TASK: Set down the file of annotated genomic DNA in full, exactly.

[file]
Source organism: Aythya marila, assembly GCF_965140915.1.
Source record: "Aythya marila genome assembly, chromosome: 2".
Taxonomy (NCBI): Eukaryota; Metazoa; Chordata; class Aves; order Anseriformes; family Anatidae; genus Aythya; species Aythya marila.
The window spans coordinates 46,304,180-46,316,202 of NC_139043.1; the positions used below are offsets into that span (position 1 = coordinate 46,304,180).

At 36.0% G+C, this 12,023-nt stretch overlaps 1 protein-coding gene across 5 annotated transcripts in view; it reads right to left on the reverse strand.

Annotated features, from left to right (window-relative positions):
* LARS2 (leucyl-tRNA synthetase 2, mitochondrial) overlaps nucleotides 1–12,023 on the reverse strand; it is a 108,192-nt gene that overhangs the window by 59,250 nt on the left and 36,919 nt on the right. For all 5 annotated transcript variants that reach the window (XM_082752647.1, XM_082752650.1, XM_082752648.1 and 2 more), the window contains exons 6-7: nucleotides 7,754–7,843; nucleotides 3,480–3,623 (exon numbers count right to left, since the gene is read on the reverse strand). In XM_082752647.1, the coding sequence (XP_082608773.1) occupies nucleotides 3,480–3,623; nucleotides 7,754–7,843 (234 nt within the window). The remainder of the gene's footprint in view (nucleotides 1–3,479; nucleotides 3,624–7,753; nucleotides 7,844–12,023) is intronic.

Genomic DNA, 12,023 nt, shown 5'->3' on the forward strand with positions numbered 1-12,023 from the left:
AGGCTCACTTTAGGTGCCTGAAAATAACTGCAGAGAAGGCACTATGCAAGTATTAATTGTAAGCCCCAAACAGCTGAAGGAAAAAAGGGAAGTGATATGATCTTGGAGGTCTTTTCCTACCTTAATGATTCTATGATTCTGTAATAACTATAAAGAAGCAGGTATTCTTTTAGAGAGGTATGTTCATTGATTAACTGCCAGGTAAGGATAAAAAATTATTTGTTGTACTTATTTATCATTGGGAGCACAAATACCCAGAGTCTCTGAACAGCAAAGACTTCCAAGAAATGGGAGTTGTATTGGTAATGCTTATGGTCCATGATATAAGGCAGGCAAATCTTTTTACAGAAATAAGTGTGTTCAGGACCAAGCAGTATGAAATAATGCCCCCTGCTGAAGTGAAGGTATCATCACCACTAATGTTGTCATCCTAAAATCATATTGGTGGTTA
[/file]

Source organism: Aythya marila, assembly GCF_965140915.1.
Source record: "Aythya marila genome assembly, chromosome: 2".
Taxonomy (NCBI): Eukaryota; Metazoa; Chordata; class Aves; order Anseriformes; family Anatidae; genus Aythya; species Aythya marila.
The window spans coordinates 46,304,180-46,316,202 of NC_139043.1; the positions used below are offsets into that span (position 1 = coordinate 46,304,180).

At 36.0% G+C, this 12,023-nt stretch overlaps 1 protein-coding gene across 5 annotated transcripts in view; it reads right to left on the reverse strand.

Annotated features, from left to right (window-relative positions):
* LARS2 (leucyl-tRNA synthetase 2, mitochondrial) overlaps nucleotides 1–12,023 on the reverse strand; it is a 108,192-nt gene that overhangs the window by 59,250 nt on the left and 36,919 nt on the right. For all 5 annotated transcript variants that reach the window (XM_082752647.1, XM_082752650.1, XM_082752648.1 and 2 more), the window contains exons 6-7: nucleotides 7,754–7,843; nucleotides 3,480–3,623 (exon numbers count right to left, since the gene is read on the reverse strand). In XM_082752647.1, the coding sequence (XP_082608773.1) occupies nucleotides 3,480–3,623; nucleotides 7,754–7,843 (234 nt within the window). The remainder of the gene's footprint in view (nucleotides 1–3,479; nucleotides 3,624–7,753; nucleotides 7,844–12,023) is intronic.

Genomic DNA, 12,023 nt, shown 5'->3' on the forward strand with positions numbered 1-12,023 from the left:
AGGCTCACTTTAGGTGCCTGAAAATAACTGCAGAGAAGGCACTATGCAAGTATTAATTGTAAGCCCCAAACAGCTGAAGGAAAAAAGGGAAGTGATATGATCTTGGAGGTCTTTTCCTACCTTAATGATTCTATGATTCTGTAATAACTATAAAGAAGCAGGTATTCTTTTAGAGAGGTATGTTCATTGATTAACTGCCAGGTAAGGATAAAAAATTATTTGTTGTACTTATTTATCATTGGGAGCACAAATACCCAGAGTCTCTGAACAGCAAAGACTTCCAAGAAATGGGAGTTGTATTGGTAATGCTTATGGTCCATGATATAAGGCAGGCAAATCTTTTTACAGAAATAAGTGTGTTCAGGACCAAGCAGTATGAAATAATGCCCCCTGCTGAAGTGAAGGTATCATCACCACTAATGTTGTCATCCTAAAATCATATTGGTGGTTA